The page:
What Is Corneal Crosslinking?

Posted on Tuesday, November 13th, 2018 by Dr. Binoy Jani

The team of doctors at Vista Eye Specialists pride ourselves on staying at the forefront of advances in our field. A leading edge treatment that has attracted a lot of attention from ophthalmology experts, particularly those that specialize in the treatment of keratoconus, is corneal crosslinking. Read on as our team explains what corneal crosslinking is and how it can help people diagnosed with keratoconus preserve their vision.

Understanding Keratoconus

Before we describe corneal crosslinking, let’s take a quick look at what happens to people with keratoconus:

In a normal, healthy eye, the cornea, or clear covering of the eye, is round. But in an individual with keratoconus, the cornea starts to weaken and bulge, taking on a cone-like shape. This is a problem because it deflects light entering the eye, and the light cannot properly focus on the retina. As a result, vision can be distorted or blurred. In mild cases, eyeglasses or contact lenses can help compensate for the visual impairment. But in advanced cases, visual aids may not help and other treatment options become necessary.

Corneal Crosslinking for Keratoconus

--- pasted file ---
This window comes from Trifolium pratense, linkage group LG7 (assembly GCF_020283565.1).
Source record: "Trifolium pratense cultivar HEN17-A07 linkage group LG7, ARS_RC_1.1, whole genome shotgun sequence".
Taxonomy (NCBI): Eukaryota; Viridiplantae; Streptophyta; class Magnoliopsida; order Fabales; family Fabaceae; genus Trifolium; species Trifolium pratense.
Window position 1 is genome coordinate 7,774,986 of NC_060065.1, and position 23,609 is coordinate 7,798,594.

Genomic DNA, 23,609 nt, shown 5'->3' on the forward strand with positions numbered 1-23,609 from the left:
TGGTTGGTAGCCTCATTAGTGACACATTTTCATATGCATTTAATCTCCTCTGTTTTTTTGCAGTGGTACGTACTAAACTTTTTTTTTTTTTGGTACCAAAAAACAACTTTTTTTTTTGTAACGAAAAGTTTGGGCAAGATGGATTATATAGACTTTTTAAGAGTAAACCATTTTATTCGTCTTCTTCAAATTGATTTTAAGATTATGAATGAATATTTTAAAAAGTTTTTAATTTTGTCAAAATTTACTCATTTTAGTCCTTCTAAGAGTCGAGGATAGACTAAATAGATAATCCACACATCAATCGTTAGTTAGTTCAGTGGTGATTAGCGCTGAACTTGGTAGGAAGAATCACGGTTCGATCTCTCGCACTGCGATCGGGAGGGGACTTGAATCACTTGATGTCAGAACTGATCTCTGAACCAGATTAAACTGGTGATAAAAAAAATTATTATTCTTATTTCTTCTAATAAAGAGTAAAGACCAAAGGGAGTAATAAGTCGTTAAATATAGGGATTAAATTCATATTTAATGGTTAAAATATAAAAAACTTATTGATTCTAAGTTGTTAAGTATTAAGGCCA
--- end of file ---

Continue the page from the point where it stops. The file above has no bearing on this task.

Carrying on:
Corneal crosslinking is designed to strengthen the corneal tissue and stop the cornea from bulging. During the treatment, a special type of vitamin called riboflavin is administered to the cornea. Controlled UV light activates the riboflavin without disrupting the deeper structures of the eye. The riboflavin is thought to create new bonds between collagen fibers in the cornea, thereby stiffening the cornea and making it more resistant to bulging and distortion.

Depending on the patient and circumstances, the procedure may be performed with the epithelium, or top layer of corneal tissue, left intact (“epi-on” crosslinking) or removed (“epi-off” crosslinking). The treatment is not painful. One eye may be treated at a time or both eyes simultaneously.

Corneal crosslinking is not intended to reverse any changes that have already occurred. However, our doctors have found it useful to prevent keratoconus from worsening. We recommend it in early, mild cases of keratoconus.

Learn More about Corneal Crosslinking

If you have been diagnosed with keratoconus and want to learn more about corneal crosslinking, the team at Vista Eye Specialists invite you to get in touch. Please call or email us today to make an appointment with our doctors.

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